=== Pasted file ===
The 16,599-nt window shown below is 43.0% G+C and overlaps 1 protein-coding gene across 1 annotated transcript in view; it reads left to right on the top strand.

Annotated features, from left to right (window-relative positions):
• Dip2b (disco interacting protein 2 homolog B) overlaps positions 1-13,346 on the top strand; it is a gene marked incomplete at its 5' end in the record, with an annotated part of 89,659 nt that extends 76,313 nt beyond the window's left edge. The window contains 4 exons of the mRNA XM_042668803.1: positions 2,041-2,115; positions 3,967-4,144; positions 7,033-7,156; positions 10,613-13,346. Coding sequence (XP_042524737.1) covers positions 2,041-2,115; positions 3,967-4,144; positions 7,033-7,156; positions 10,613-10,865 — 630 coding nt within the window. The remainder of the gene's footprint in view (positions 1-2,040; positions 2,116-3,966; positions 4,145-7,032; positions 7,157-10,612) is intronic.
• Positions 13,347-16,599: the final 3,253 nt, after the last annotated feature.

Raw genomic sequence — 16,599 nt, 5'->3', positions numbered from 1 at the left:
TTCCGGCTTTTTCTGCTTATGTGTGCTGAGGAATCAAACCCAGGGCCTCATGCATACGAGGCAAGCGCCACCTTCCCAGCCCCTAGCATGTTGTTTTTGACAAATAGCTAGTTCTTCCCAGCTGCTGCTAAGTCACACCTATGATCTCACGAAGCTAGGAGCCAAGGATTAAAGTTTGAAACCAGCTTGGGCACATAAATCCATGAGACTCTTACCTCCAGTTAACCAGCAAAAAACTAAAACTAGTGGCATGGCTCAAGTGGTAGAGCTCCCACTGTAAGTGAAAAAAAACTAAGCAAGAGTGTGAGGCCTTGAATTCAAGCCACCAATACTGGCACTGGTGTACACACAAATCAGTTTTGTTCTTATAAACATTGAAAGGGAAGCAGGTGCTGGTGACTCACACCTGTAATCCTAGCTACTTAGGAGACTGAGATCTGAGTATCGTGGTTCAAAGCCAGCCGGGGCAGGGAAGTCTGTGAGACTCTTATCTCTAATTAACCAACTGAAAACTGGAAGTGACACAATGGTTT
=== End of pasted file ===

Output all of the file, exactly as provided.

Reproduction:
The 16,599-nt window shown below is 43.0% G+C and overlaps 1 protein-coding gene across 1 annotated transcript in view; it reads left to right on the top strand.

Annotated features, from left to right (window-relative positions):
• Dip2b (disco interacting protein 2 homolog B) overlaps positions 1-13,346 on the top strand; it is a gene marked incomplete at its 5' end in the record, with an annotated part of 89,659 nt that extends 76,313 nt beyond the window's left edge. The window contains 4 exons of the mRNA XM_042668803.1: positions 2,041-2,115; positions 3,967-4,144; positions 7,033-7,156; positions 10,613-13,346. Coding sequence (XP_042524737.1) covers positions 2,041-2,115; positions 3,967-4,144; positions 7,033-7,156; positions 10,613-10,865 — 630 coding nt within the window. The remainder of the gene's footprint in view (positions 1-2,040; positions 2,116-3,966; positions 4,145-7,032; positions 7,157-10,612) is intronic.
• Positions 13,347-16,599: the final 3,253 nt, after the last annotated feature.

Raw genomic sequence — 16,599 nt, 5'->3', positions numbered from 1 at the left:
TTCCGGCTTTTTCTGCTTATGTGTGCTGAGGAATCAAACCCAGGGCCTCATGCATACGAGGCAAGCGCCACCTTCCCAGCCCCTAGCATGTTGTTTTTGACAAATAGCTAGTTCTTCCCAGCTGCTGCTAAGTCACACCTATGATCTCACGAAGCTAGGAGCCAAGGATTAAAGTTTGAAACCAGCTTGGGCACATAAATCCATGAGACTCTTACCTCCAGTTAACCAGCAAAAAACTAAAACTAGTGGCATGGCTCAAGTGGTAGAGCTCCCACTGTAAGTGAAAAAAAACTAAGCAAGAGTGTGAGGCCTTGAATTCAAGCCACCAATACTGGCACTGGTGTACACACAAATCAGTTTTGTTCTTATAAACATTGAAAGGGAAGCAGGTGCTGGTGACTCACACCTGTAATCCTAGCTACTTAGGAGACTGAGATCTGAGTATCGTGGTTCAAAGCCAGCCGGGGCAGGGAAGTCTGTGAGACTCTTATCTCTAATTAACCAACTGAAAACTGGAAGTGACACAATGGTTT